It took 1,320 liters of water to produce your new pair of jeans, and twice that much to produce the cotton shirt you wear with it. When these items are discarded, they will continue burdening the environment as they end up incinerated or buried in landfills.
Re-Born Textiles, a new Israeli initiative, offers an alternative that not only saves clothing and other textile waste from the trash heap but also employs at-risk populations.
“Israel produces at least 500,000 tons of textile waste a year, which costs the state around 150 million shekels [$46 million],” says Viktoria Kanar, cofounder of Re-Fresh Global, an open innovation platform for circular economy and innovations for the textile industry.
“Currently, there is no green, transparent and effective solution in Israel for this problem. There aren’t too many options for used clothing collection and no organization can collect all the discarded clothing,” she says.
“With ever-growing overconsumption and stimulation to join mega-shopping events such as Black Friday and Cyber Monday, it is about time to provide an alternative for responsible and sustainable consumption,” Kanar adds.
Re-Fresh Global built its Re-Born Textiles system on three pillars: reuse, remake, recycle.
Collected clothes or other textiles in new or almost new condition will return to retail (reuse), while clothes in worn condition will be upcycled into new products (remake) or recycled for use in the construction, automobile and other industries.
Re-Born Textiles opened its first sorting location on December 3 at the Kipod Sustainability Center in Kfar Saba, the first Israeli city to establish an urban center for circular economy.
“It’s functioning as a pilot to learn from before expanding,” Kanar tells ISRAEL21c.
“The city asks citizens to bring us their discarded clothing, and other partners such as WIZO bring used clothing they have collected at their branches. We also get items from stores that shut down and need to get rid of inventory, and from other sources,” she explains.
“In just a couple of weeks we collected 10 tons of textiles: clothes, sheets, towels, fabrics and more.”
A combination of paid workers and volunteers — 20 per shift, two shifts per day — sort the textiles and send them on to the next stage.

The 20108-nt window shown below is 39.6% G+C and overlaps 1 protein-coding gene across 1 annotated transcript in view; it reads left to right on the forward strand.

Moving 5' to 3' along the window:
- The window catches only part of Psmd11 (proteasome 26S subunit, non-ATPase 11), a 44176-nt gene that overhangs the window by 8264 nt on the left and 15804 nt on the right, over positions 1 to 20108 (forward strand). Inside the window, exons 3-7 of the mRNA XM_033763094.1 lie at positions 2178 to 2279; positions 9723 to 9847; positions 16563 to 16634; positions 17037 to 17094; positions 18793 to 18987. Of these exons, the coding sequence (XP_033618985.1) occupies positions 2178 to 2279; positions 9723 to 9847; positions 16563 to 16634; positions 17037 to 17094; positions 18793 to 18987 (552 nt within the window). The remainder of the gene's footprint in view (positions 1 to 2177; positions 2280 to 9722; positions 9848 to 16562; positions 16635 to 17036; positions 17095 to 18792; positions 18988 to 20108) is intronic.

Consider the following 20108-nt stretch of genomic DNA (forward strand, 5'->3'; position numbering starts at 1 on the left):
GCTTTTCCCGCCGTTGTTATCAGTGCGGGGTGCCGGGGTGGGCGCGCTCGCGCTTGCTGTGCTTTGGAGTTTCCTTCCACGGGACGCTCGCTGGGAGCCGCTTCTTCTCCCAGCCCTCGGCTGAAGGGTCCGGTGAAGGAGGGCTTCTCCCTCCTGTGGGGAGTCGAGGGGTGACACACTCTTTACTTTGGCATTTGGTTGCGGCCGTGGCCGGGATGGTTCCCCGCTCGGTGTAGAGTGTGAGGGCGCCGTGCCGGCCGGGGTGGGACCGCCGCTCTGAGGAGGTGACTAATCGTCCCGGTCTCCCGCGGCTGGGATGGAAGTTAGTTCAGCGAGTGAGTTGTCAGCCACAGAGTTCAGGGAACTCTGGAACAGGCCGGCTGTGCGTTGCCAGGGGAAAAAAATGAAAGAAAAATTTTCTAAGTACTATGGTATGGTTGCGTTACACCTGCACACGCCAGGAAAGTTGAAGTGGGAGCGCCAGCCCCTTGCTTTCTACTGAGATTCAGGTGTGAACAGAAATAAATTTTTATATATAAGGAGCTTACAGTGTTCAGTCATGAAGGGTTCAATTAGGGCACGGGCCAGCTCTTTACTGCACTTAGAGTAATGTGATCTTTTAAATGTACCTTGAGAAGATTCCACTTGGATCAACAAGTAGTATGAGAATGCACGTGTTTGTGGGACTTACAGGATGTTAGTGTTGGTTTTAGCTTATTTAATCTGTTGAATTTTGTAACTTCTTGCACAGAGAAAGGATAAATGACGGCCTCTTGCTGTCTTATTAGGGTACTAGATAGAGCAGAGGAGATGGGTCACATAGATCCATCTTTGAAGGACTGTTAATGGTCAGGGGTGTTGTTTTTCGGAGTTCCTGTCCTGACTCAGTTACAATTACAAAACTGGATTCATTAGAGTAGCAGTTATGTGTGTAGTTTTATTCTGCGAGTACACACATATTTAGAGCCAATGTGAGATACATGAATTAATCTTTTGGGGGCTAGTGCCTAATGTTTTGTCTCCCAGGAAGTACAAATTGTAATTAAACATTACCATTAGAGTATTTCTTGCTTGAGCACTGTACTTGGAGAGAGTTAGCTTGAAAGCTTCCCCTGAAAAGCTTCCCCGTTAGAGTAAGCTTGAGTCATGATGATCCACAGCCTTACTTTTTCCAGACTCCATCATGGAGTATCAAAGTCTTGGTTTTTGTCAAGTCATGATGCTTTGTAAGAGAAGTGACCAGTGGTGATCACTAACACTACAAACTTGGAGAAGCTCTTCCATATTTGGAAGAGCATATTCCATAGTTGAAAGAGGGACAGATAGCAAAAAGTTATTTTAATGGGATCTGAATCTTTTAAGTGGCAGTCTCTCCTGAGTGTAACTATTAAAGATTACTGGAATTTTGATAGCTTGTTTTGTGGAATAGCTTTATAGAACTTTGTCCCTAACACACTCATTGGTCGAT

“From the beginning we tried to see it as an opportunity for people who need work, from very different population groups,” says Kanar.
“Some of the women are WIZO volunteers who have some knowledge in textile sorting. Others come from Dandasha – a chain of secondhand stores around Israel that employs women with certain disabilities from the organization Shekulo Tov with subsidies from the Welfare Ministry,” she explains. “This is a safe space for them to earn a living.”
“Then there are people who may be students or who work in the industry, and women on furlough from their usual jobs because of corona,” she adds. “We have some men who joined us, too, for the physically difficult tasks.”
About 80 people in all took Re-Born Textiles’ professional textile management and sorting training course over Zoom before starting to work.
“Re-Born Textiles is a new and original venture that is based on the principles of circular economy and the vision to turn the cities into circular cities,” says Kanar.
“The long-term vision is to establish urban smart sustainability centers – or ‘microfactories’ — in Israeli cities and hopefully abroad as well.”
The pilot project is supported by the city of Kfar Saba, the German Embassy in Israel, Bank Hapoalim, H&M Group and NGO partners WIZO, Dandasha and Ani Shlishi, which works with at-risk youth.
It’s significant that H&M Group is on board. The Swedish multinational company sells apparel through 52 online markets and approximately 5,000 stores in 74 countries. In December, H&M distribution centers in The Netherlands, UK, Sweden, China, Russia and Australia switched to reusable/recyclable paper packaging to reduce plastic waste. The non-profit H&M Foundation and the Hong Kong Research Institute of Textiles and Apparel are collaborating to develop sustainable textiles.
Kanar hopes that H&M will become a partner in repurposing unsold merchandise.
Discarded items that can’t be used as is, but are good enough in terms of the quality of the fabric, can be turned into products such as a pillowcase or tablecloth.
Kanar explains that this form of upcycling is done with the help of laser-cutting machines or 3D printing.
“The advantage is that lasers leave practically no waste and the new shape can be planned and created through a computer program that is also connected to the laser.”
Consumers are getting more interested in upcycled textiles, which don’t all look exactly alike the way mass-produced items do.
“There is a market for it, especially during Covid when people are tighter with their spending and looking for more impact spending. Studies among millennials, even last year, show they are ready to abandon brands if they find out another brand does more good.”
Kanar and her Re-Fresh Global partner, Revital Nadiv, have made Re-Born Textiles their flagship project.
“We feel a real lack of solutions for textile waste and this is something made in Israel that can solve the problem.”
For more information, click here